Join the Fantasy Confrontation League

In my recent piece on the necessity of kicking out incorrigibly disruptive players, I briefly mentioned geek culture’s fear of ostracizing behavior. JS3’s comment on the post has me wanting to consider that in a little more depth.

The idea that geeks don’t separate themselves from fellow members of the sub-culture due to their own experience being shunned in the wider world has achieved truism status. However, as the sub-culture increasingly becomes just plain regular pop culture, it’s one that could use some examination.

I’d argue that the narrative of our collective instinct against ostracism is largely an after-the-fact rationalization of something much simpler and near-universal: the desire to avoid confrontation. Audiences at GM masterclass panels laugh delightedly when I say, “kick ‘em out” because they wish they had the wherewithal to stand up to that toxic, disruptive player in their group. But most of us will put up with a lot before launching into an unpleasant interaction. Not just introverts, either—you have to be kind of toxic yourself to enjoy confrontation.

This of course is what toxic, manipulative people depend on; this natural impulse lets them get away with their hijinks.

That’s one of the big emotional roots of Donald Trump’s otherwise surprising appeal. Lots of us would love to yell “You’re fired!” He’d kick that inveterate rules lawyer out of the group in two seconds flat.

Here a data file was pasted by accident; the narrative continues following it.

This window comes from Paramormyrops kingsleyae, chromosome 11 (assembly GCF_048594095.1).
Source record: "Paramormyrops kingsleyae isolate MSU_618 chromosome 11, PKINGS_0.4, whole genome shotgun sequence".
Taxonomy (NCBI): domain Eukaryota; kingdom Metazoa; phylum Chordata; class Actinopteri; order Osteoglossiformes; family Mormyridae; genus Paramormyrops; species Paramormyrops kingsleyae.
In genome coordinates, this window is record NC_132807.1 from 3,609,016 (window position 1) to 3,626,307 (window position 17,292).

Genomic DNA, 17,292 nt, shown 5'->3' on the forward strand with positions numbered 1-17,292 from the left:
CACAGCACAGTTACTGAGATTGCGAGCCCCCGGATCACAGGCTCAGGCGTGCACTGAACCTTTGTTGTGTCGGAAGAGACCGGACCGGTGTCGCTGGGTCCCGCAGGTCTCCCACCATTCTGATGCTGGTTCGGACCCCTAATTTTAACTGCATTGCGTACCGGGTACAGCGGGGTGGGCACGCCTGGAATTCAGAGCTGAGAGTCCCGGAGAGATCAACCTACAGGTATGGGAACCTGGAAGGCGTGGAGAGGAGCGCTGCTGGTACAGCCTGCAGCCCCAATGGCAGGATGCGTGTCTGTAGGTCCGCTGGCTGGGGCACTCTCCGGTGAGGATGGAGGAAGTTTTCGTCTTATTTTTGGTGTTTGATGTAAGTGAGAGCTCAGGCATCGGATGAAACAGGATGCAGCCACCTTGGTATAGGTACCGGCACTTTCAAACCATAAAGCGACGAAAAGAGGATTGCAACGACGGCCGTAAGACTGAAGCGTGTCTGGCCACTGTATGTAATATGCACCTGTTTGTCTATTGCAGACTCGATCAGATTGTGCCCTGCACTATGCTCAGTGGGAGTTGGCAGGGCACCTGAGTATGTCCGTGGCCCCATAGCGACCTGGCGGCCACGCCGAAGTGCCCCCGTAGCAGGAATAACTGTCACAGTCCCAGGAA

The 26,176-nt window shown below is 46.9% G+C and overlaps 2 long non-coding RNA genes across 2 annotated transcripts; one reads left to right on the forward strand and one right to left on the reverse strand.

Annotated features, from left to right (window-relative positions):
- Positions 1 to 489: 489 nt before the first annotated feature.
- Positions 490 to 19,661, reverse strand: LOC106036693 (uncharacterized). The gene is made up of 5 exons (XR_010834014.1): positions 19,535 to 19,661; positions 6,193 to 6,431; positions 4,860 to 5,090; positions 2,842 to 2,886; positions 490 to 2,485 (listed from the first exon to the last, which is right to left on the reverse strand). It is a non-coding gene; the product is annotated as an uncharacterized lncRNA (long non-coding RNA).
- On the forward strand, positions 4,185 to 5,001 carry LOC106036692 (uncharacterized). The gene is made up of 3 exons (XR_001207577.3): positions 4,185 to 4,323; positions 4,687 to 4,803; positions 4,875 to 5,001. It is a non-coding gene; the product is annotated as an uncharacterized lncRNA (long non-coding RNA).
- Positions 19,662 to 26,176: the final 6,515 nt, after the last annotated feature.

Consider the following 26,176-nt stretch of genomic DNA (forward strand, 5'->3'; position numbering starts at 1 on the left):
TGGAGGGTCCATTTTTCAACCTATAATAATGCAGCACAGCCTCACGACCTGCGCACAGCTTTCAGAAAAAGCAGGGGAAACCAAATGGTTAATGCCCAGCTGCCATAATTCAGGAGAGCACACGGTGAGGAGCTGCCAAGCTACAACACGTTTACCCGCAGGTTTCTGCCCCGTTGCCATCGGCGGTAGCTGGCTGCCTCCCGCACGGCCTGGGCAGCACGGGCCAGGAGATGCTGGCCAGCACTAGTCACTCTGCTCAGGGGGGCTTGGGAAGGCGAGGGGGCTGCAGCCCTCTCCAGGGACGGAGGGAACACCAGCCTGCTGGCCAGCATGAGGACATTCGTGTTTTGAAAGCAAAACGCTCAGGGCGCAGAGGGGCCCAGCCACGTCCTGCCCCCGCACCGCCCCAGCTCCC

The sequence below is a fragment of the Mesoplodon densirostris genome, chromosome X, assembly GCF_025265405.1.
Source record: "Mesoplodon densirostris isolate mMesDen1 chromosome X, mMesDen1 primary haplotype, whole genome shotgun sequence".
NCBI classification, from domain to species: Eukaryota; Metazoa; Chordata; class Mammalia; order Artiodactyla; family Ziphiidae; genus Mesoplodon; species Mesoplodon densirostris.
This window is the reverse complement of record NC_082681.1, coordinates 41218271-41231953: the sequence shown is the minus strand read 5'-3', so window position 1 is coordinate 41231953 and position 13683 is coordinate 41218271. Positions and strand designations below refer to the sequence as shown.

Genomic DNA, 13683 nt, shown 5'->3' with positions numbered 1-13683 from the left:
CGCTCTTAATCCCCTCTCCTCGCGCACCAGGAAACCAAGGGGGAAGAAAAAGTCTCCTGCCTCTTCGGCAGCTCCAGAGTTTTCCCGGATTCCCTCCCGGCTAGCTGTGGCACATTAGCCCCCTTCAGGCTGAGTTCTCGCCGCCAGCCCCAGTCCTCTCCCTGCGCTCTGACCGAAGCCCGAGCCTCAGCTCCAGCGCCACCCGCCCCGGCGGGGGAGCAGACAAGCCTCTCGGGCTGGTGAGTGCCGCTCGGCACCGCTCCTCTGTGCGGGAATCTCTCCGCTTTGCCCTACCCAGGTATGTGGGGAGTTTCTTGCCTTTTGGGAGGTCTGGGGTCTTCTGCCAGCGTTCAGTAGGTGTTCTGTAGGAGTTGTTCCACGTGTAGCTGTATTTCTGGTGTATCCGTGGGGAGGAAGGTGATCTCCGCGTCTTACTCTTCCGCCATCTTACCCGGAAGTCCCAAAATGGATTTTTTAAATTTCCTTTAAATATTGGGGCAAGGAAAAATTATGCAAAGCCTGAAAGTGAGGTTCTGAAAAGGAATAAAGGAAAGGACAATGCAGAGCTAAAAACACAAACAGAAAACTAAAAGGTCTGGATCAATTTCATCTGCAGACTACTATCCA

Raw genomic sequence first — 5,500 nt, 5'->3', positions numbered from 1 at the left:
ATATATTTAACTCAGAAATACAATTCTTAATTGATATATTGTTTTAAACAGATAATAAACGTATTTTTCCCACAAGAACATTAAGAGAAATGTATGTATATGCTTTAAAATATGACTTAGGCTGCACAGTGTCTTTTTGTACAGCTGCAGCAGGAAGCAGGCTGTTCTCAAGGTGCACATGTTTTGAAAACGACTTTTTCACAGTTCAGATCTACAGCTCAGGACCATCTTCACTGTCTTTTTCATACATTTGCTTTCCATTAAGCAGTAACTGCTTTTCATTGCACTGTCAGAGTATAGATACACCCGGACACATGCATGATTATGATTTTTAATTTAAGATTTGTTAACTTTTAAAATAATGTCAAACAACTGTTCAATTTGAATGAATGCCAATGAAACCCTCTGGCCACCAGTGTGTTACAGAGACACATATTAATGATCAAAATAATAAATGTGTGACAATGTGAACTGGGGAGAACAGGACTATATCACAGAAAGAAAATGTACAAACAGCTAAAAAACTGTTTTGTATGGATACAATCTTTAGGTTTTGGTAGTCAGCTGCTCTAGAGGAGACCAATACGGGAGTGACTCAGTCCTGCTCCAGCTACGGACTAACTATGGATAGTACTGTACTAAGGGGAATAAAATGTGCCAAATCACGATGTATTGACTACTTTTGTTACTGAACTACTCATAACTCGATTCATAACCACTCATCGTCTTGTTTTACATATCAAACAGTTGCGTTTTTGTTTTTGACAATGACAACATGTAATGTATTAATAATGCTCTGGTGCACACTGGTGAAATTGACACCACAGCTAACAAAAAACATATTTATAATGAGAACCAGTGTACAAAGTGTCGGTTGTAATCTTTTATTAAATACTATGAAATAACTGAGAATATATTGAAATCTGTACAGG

(As GM, that is. As player, he’d be that rules lawyer.)

But just as no halfway empathetic person enjoys the sickly adrenaline rush of a touchy personal interaction, we also don’t like to admit that to ourselves.

That’s not just a geek thing either. Confrontation avoidance rules the day in most social environments, covered up with one justification for inaction or another.

But when we sidestep a messy interaction, we create a narrative around it that makes sense to us, the fable of anti-ostracization. If we didn’t have that explanation we’d find another.

That’s a big part of Hillfolk’s appeal. DramaSystem lets you fantasize about telling people off in exactly the same way that D&D encourages you to vicariously slay monsters. Through its rules structure and the distance afforded by playing fictional characters, it lets the confrontation-averse safely yell, browbeat, protest, issue stark demands and, yes, even storm off, slamming the imaginary door on the way out.

I’m not proposing a Hillfolk series as a cure for emotional reticence. But it sure provides a sweet vacation from it.

Original image by Gage Skidmore, under CC BY-SA 2.0 license.

Hillfolk is a game of high-stakes interpersonal conflict by acclaimed designer Robin D. Laws. Using its DramaSystem rules, you and your friends can weave enthralling sagas of Iron Age tribes, Regency socialites, border town drug kingpins, a troubled crime family, posthuman cyberpunks and more. Purchase Hillfolk and its companion Blood in the Snow in print and PDF at the Pelgrane Shop.

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